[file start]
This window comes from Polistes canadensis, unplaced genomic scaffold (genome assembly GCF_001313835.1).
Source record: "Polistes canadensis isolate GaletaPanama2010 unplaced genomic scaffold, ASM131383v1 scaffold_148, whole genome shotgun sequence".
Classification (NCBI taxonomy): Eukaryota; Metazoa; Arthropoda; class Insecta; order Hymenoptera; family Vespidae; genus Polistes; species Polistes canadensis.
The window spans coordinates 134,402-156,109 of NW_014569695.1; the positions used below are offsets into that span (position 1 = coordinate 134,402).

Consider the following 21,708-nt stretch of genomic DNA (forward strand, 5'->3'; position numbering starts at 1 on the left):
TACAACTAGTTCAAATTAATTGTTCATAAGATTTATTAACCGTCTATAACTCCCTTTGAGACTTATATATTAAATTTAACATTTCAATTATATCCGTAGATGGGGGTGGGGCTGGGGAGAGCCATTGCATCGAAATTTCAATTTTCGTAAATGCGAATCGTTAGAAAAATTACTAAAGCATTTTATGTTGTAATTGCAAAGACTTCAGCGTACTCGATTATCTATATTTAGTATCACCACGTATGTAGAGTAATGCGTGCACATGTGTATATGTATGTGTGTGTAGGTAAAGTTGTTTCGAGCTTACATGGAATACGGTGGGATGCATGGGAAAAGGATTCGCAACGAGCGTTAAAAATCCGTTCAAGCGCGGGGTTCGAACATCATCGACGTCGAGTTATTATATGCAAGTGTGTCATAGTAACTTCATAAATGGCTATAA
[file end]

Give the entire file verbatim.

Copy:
This window comes from Polistes canadensis, unplaced genomic scaffold (genome assembly GCF_001313835.1).
Source record: "Polistes canadensis isolate GaletaPanama2010 unplaced genomic scaffold, ASM131383v1 scaffold_148, whole genome shotgun sequence".
Classification (NCBI taxonomy): Eukaryota; Metazoa; Arthropoda; class Insecta; order Hymenoptera; family Vespidae; genus Polistes; species Polistes canadensis.
The window spans coordinates 134,402-156,109 of NW_014569695.1; the positions used below are offsets into that span (position 1 = coordinate 134,402).

Consider the following 21,708-nt stretch of genomic DNA (forward strand, 5'->3'; position numbering starts at 1 on the left):
TACAACTAGTTCAAATTAATTGTTCATAAGATTTATTAACCGTCTATAACTCCCTTTGAGACTTATATATTAAATTTAACATTTCAATTATATCCGTAGATGGGGGTGGGGCTGGGGAGAGCCATTGCATCGAAATTTCAATTTTCGTAAATGCGAATCGTTAGAAAAATTACTAAAGCATTTTATGTTGTAATTGCAAAGACTTCAGCGTACTCGATTATCTATATTTAGTATCACCACGTATGTAGAGTAATGCGTGCACATGTGTATATGTATGTGTGTGTAGGTAAAGTTGTTTCGAGCTTACATGGAATACGGTGGGATGCATGGGAAAAGGATTCGCAACGAGCGTTAAAAATCCGTTCAAGCGCGGGGTTCGAACATCATCGACGTCGAGTTATTATATGCAAGTGTGTCATAGTAACTTCATAAATGGCTATAA